The system of FIG. 5 has two phases of operation. In the first phase of operation, the thermal resistive elements R1 -RN are automatically periodically measured to determine an average printhead resistance which is compared with an initially calculated average printhead resistance. In the second mode of operation any change in average printhead resistance is compensated for to maintain a substantially constant printing energy by automatically controlling the duration of TBURN and/or the amplitude of VHEAD as an inverse function of the extent of the change in the average printhead resistance. These two phases of operation will now be discussed.
Initially (prior to the initial time that the printhead 11 is put in service), the processor 25 applies an OFF signal to ON/OFF line 47 to turn off a voltage regulator 49, thus preventing the voltage regulator 49 from applying a +20 V regulated voltage to the VHEAD line 13 and to the thermal printhead resistive elements R1 -RN. The turning off of the voltage regulator 49 forward biases a diode 51, which has its cathode coupled to the VHEAD line 13 and its anode coupled through two parallel-connected field effect current regulator diodes 53 and 55 to a +5 V potential. The diode 51 may be, for example, a germanium diode. Preferably, the diodes 53 and 55 are 1N5314 field effect current regulator diodes manufactured by Motorola, Inc., with each diode having a nominal constant current of 5 milliamperes (ma). Thus, the parallel combination of diodes 53 and 55 can produce a total constant current of 10 ma.
With diode 51 forward biased, the 10 ma of constant current from current regulator diodes 53 and 55 flows through the diode 51 and through a selected one of the thermal elements R1 -RN and its associated one of the driver transistors Q1 -QN to ground. Any given one of the thermal resistive elements R1 -RN can be controllably selected by selectively enabling its associated one of the driver transistors Q1 -QN.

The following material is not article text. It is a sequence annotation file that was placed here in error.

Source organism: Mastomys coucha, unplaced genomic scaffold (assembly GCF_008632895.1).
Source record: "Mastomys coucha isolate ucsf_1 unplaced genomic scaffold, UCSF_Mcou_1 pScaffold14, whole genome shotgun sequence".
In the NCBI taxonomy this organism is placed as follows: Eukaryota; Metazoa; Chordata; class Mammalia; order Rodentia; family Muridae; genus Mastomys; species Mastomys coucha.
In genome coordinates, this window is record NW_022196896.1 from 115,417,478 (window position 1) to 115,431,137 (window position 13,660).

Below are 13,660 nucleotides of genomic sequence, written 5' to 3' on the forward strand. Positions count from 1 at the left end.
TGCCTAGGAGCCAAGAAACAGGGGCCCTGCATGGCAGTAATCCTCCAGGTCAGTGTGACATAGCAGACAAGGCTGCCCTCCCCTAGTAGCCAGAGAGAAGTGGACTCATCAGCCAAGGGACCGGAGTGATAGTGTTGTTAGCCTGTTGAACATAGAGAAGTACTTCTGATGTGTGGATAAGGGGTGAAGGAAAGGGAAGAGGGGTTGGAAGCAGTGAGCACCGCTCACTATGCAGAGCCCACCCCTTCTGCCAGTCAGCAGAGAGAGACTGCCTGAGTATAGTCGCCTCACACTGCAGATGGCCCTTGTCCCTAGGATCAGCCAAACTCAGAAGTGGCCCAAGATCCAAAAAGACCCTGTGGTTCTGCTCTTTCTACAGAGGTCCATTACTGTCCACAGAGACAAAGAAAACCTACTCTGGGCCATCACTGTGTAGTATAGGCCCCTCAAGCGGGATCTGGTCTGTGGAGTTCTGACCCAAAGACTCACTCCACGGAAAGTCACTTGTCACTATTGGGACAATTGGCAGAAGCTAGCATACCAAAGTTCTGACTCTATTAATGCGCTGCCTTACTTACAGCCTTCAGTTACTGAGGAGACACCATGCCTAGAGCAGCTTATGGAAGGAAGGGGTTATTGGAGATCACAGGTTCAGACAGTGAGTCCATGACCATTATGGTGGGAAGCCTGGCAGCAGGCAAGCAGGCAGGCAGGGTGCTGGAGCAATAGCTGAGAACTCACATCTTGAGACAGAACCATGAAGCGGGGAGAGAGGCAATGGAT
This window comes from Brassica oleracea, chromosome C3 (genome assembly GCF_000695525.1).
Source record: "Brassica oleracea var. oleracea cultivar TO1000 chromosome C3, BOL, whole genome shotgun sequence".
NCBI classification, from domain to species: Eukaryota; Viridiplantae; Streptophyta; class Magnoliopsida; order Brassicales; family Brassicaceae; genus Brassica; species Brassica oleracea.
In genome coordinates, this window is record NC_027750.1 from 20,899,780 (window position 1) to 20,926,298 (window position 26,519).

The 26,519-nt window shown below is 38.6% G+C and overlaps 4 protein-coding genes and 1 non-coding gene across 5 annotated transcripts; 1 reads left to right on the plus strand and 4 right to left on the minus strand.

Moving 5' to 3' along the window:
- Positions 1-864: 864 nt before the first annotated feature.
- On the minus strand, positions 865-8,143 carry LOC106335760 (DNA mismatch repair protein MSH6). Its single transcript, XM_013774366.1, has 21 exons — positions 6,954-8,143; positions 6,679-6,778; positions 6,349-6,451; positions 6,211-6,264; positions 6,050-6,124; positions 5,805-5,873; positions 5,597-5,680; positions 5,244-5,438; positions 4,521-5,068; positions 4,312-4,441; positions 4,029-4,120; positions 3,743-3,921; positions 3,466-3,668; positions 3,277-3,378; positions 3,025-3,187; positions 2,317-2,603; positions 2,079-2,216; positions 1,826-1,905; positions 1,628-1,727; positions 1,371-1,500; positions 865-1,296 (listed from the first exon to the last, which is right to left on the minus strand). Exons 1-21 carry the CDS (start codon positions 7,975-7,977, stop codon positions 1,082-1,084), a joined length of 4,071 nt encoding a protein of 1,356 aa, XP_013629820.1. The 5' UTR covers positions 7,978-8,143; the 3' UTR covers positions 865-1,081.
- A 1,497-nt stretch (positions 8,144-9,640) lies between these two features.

For measurement purposes, only one of the thermal printhead elements R1 -RN is activated or turned on at any given time. This is accomplished by the processor 25 outputting serial data onto a SERIAL DATA line 57 and associated clock pulses onto a CLOCK line 59. The serial data contains only one "1" state bit which is associated in position within the serial data to the position of the element in the printhead 11 that is to be measured, with the remaining N-1 bits in the serial data being "0" state bits.
The serial data containing only one "1" state bit is clocked from the line 57 into the shift register 15 by means of the clock pulses on line 59. The position of this "1" state bit in the serial data in register 15 corresponds to the position of the element in the printhead that is to be tested. This "1" state bit in the register 15 is latched into latch 17 by a LATCH pulse. That latched "1" state bit, which is now at an associated one of the outputs L1 -LN of latch 17, is then used to enable the associated one of AND gates G1 -GN, at the time of a TBURN pulse from the processor 25, to activate the desired one of the elements R1 -RN by turning on the associated one of the transistors Q1 -QN. For example, if element R1 is to be measured, only the last bit clocked into the register 15 would be a " 1" state bit. This "1" state bit would be applied via line S1 to latch 17 and latched therein by a LATCH pulse. This "1" state bit in latch 17 would be applied via line L1 to enable AND gate G1 at the time of the TBURN pulse to turn on transistor Q1 and thereby activate element R1 to be measured.
It will be recalled that, when diode 51 is forward biased, the 10 ma of constant current from the current regulator diodes 53 and 55 flows through the diode 51 and through the selected one of the thermal elements R1 -RN and its associated one of the driver transistors Q1 -QN to ground. This 10 ma of constant current causes a voltage, VSENSE, to be developed at the junction 61 of the diode 51 and the parallel-connected diodes 53 and 55.
The amplitude of VSENSE is substantially dependent upon the amplitude of the voltage drop across the selected one of the elements R1 -RN, which in turn is dependent upon the resistance of the selected one of the elements R1 -RN. More specifically, the amplitude of VSENSE can be determined by the equation
V.sub.SENSE =(0.01A)·R.sub.TPH +V.sub.D51 +V.sub.QTPH (3)
RTPH =resistance of whichever thermal printhead element has been selected for measurement
VD51 =voltage drop across the germanium diode 51 (typically 0.2 to 0.3 V)
VQTPH =voltage drop across whichever saturated driver transistor is turned on by the "1" state bit (typically 0.2 V)